Many environmentalists believe that reducing traffic on the public roads would help cut down on the amount of air pollution causing problems to nature and human health. Fewer cars on the road would also lessen the amount of time commuters spend driving to and from work and other destinations and possibly reduce the number of traffic accidents. Local governments can take steps like the following to promote public transit and make our world cleaner and safer.
Some metro-transit systems offer discounts for a monthly rider pass. These may include daily bus rides for a certain price or 15 rides per month for a lower price. Often, the package includes transferring from bus to another to reach a destination. Making the bus option affordable to more people can encourage many to ride the bus and leave their cars at home.
Public transit vehicles that provide perks may see an increase in customers. Perks might include coupons for services at pharmacies or supermarkets that regular passengers frequent. Another perk would be to provide a certain number of free rides after a passengers has used public transit for a specific number of times. Keeping hand sanitizer and sanitizing wipes on a public vehicle would be another incentive, along with umbrellas to and from covered bus stops.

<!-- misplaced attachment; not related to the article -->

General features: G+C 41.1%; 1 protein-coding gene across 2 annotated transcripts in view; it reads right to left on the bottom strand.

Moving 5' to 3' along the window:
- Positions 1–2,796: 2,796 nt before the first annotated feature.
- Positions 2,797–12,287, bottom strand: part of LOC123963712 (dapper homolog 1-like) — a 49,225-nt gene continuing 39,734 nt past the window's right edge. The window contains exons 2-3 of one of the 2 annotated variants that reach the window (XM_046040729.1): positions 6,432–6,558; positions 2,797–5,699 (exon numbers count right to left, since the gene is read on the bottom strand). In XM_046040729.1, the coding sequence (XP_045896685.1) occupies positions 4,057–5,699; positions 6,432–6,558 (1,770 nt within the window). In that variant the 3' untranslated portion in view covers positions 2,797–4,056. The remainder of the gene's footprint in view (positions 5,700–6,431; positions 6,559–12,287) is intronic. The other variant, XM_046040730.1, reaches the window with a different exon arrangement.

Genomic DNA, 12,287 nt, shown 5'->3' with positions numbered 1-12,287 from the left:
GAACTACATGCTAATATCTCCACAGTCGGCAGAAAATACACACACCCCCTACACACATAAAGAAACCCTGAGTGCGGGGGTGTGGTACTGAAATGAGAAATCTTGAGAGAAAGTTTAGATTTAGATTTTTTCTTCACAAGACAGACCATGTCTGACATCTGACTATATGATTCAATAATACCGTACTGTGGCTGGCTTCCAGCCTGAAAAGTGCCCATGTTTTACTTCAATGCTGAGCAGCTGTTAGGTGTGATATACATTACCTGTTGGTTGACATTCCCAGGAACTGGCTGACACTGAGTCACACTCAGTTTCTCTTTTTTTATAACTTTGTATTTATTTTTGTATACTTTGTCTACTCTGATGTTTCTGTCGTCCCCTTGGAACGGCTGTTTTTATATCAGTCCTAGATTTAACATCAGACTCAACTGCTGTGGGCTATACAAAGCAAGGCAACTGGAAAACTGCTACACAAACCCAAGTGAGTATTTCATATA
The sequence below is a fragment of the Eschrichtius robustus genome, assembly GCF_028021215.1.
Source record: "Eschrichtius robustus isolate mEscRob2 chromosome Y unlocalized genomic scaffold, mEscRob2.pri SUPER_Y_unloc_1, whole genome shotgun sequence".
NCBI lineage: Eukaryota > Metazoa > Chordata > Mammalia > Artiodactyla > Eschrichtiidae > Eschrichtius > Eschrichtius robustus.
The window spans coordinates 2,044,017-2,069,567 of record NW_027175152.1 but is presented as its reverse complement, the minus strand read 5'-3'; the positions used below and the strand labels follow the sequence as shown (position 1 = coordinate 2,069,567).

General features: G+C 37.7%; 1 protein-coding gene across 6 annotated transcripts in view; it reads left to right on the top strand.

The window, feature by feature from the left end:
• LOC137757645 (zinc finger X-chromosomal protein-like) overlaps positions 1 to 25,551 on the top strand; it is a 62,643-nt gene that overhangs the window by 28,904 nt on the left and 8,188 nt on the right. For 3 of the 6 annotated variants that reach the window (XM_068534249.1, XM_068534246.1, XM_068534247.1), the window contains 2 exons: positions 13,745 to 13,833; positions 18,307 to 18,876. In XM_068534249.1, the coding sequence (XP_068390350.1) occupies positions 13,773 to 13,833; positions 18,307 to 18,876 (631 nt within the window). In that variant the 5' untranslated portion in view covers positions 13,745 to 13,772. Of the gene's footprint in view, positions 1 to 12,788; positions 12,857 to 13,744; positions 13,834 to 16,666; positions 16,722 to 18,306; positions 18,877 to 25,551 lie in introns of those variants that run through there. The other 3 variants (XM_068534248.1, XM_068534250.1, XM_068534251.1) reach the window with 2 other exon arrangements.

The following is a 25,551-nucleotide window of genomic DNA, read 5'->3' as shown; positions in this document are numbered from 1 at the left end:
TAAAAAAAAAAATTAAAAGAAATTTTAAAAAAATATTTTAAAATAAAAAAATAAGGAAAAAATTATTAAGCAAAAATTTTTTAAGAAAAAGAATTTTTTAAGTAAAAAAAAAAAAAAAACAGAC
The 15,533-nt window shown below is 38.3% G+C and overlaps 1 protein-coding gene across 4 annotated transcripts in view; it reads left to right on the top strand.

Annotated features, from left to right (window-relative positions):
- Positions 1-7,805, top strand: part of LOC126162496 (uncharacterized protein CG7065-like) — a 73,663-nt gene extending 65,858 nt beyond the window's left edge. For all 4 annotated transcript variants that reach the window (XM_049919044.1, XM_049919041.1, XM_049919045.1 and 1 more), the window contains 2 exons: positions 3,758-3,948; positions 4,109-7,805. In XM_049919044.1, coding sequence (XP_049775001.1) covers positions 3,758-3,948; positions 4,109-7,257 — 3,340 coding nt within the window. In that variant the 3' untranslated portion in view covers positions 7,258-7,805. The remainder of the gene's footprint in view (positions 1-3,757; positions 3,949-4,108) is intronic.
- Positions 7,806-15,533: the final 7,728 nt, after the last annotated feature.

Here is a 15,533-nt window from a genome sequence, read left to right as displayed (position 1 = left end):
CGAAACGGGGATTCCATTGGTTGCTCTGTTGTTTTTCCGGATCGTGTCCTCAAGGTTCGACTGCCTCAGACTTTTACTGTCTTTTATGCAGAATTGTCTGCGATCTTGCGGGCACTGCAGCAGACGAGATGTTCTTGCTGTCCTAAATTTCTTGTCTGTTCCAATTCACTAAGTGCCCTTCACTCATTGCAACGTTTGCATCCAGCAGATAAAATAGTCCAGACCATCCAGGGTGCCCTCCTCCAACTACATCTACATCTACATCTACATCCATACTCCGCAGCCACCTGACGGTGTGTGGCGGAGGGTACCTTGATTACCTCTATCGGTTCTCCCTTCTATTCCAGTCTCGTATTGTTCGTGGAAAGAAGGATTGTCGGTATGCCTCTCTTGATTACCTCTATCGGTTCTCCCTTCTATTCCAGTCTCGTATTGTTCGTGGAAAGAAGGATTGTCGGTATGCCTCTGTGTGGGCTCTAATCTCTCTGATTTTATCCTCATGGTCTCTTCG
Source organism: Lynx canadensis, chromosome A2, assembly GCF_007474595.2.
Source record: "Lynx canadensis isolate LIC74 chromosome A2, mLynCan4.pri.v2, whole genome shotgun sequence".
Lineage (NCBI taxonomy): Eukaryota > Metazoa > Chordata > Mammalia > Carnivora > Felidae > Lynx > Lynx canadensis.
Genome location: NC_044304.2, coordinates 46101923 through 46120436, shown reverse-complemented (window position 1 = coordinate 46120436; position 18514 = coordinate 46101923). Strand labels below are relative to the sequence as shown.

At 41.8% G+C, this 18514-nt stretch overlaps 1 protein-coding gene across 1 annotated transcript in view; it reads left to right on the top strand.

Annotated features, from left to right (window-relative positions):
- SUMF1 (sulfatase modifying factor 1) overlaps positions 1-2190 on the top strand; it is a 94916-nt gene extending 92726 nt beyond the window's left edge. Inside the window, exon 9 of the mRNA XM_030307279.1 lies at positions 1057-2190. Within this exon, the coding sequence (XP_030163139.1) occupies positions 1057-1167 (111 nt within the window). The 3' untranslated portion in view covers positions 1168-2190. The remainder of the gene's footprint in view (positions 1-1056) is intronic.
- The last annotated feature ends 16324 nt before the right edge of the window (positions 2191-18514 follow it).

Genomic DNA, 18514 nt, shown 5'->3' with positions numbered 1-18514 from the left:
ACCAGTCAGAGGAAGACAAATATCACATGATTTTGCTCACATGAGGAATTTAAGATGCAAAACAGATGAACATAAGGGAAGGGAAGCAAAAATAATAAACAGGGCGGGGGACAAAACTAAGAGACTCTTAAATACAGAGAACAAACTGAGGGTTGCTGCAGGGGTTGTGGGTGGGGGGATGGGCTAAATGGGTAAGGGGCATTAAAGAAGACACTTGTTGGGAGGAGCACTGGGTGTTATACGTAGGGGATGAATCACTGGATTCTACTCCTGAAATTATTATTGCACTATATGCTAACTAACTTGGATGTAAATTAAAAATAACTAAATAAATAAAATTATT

Repurpose Unused Vehicles
Public transit companies that purchase old cars and refurbish them as taxis or for Uber-type services can also help customers save money. By not having to pay car insurance, maintenance, fuel, and repairs, people can use public transportation whenever they need to get somewhere. If your local transit system does not actually buy and reuse aging vehicles, but you would like to start using public transport anyway, look for ads that will pay money for your junk car and haul it away if it is no longer running or in poor condition.
Add Service Routes
Some people prefer to drive their own cars because public transportation does not go close to the places they need to get to, such as a doctor’s office or shopping area. A transit company could survey customers on public vehicles or at the website to find out how many customers would use public transport if it went to certain well-populated areas not currently being serviced by buses or taxis. If feasible, adding new routes could attract customers who prefer not to drive themselves.
Public transportation is a valuable service that can meet many people’s needs. With a few adjustments, these companies may be able to help more passengers and assist in protecting the planet as well.
Brooke Chaplan is a freelance writer and blogger. She lives and works out of her home in Los Lunas, New Mexico. She loves the outdoors and spends most of her time hiking, biking, and gardening. For more information, contact Brooke via Facebook at facebook.com/brooke.chaplan or Twitter @BrookeChaplan